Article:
Resilience of Russian shoppers beginning to flag

Frothy consumer spending has helped insulate Russia against the external headwinds that are cramping economic growth. But as a three-month slowdown in retail sales growth deepens, it appears that even stoic Russian shoppers are beginning to feel the pinch.

Data published by the Russian federal statistics service showed retail sales increasing by 3.8 per cent year on year in October, the slowest rate since February 2010. It followed retail sales growth of 4.3 per cent in August and 4.4 per cent in September and reveals an accelerating decline in consumer confidence that is undermining Russia’s economy.

A 7.3 per cent increase in retail sales in the first half of 2012 helped Russia tough out the global economic slowdown and post a 4.5 per cent rise in gross domestic product in the first half of the year. But the slowdown in consumer spending is putting the brakes on the economy, with GDP growth shrinking to 2.9 per cent in the third quarter.

Analysts say a rise in inflation spurred by a bad harvest and hikes in utilities tariffs is eroding disposable incomes in Russia and discouraging non-discretionary spending. Prices rose by 6.6 per cent in September and 6.5 per cent in October, exceeding the central bank’s 5 per cent to 6 per cent target for 2012.

Faltering retail sales are bad news for Russian banks, which have been reaping profits on the back of a surge in consumer lending. They are also discomfiting for international retailers looking to Russia to offset sluggish demand in crisis-hit Europe.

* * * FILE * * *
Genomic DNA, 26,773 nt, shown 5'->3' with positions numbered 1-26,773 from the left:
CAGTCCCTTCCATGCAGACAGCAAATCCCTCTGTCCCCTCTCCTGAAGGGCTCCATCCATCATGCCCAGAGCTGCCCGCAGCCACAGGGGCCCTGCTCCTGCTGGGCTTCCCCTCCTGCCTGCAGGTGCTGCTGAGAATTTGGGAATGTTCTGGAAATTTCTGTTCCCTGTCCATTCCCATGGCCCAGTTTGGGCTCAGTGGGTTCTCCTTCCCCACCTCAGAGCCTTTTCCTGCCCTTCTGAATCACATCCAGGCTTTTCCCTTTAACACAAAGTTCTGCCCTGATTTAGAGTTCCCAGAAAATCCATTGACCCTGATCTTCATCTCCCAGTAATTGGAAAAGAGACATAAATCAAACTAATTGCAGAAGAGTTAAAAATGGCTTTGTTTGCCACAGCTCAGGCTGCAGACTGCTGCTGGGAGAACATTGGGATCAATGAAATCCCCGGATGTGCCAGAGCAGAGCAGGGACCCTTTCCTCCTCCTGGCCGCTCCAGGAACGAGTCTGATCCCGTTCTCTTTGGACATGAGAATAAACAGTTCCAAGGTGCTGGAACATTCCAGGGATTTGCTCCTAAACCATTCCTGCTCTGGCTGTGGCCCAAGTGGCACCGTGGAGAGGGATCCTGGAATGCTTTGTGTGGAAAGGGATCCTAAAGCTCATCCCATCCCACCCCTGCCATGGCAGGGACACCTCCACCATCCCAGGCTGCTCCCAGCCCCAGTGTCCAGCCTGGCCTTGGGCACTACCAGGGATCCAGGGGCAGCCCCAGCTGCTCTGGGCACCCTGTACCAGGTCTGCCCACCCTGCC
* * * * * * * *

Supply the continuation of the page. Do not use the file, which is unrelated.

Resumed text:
After a 39 per cent surge in Russia’s new car market in 2011, international auto makers had already braced for a slowdown this year. However, with car sales rising by just 5 per cent year on year in October, against an average of 13 per cent in the first ten months of the year, there is a risk that the decline in growth will be worse than expected.

However, even if Russia is heading into an economic slowdown, ordinary people are better positioned to cope with hard times than they were during the 2008 crisis.

A recent poll conducted by the Moscow-based Levada Center revealed that although poverty levels are still high, wealth standards have risen in Russia over the last four years.

Of the 1,516 Russian residents questioned, 9 per cent said they could barely afford to buy enough food – down from 14 per cent in 2007 , the last year before the crisis. Half of the residents could easily afford food and clothing compared to 37 per cent in 2007. Those easily able to buy durable goods has risen to 19 per cent from 15 per cent before the crisis.

A surprisingly high 64 per cent of those polled said they had no savings – a sign both of high poverty levels and of Russians’ willingness to spend every ruble they earn regardless of the economic times.

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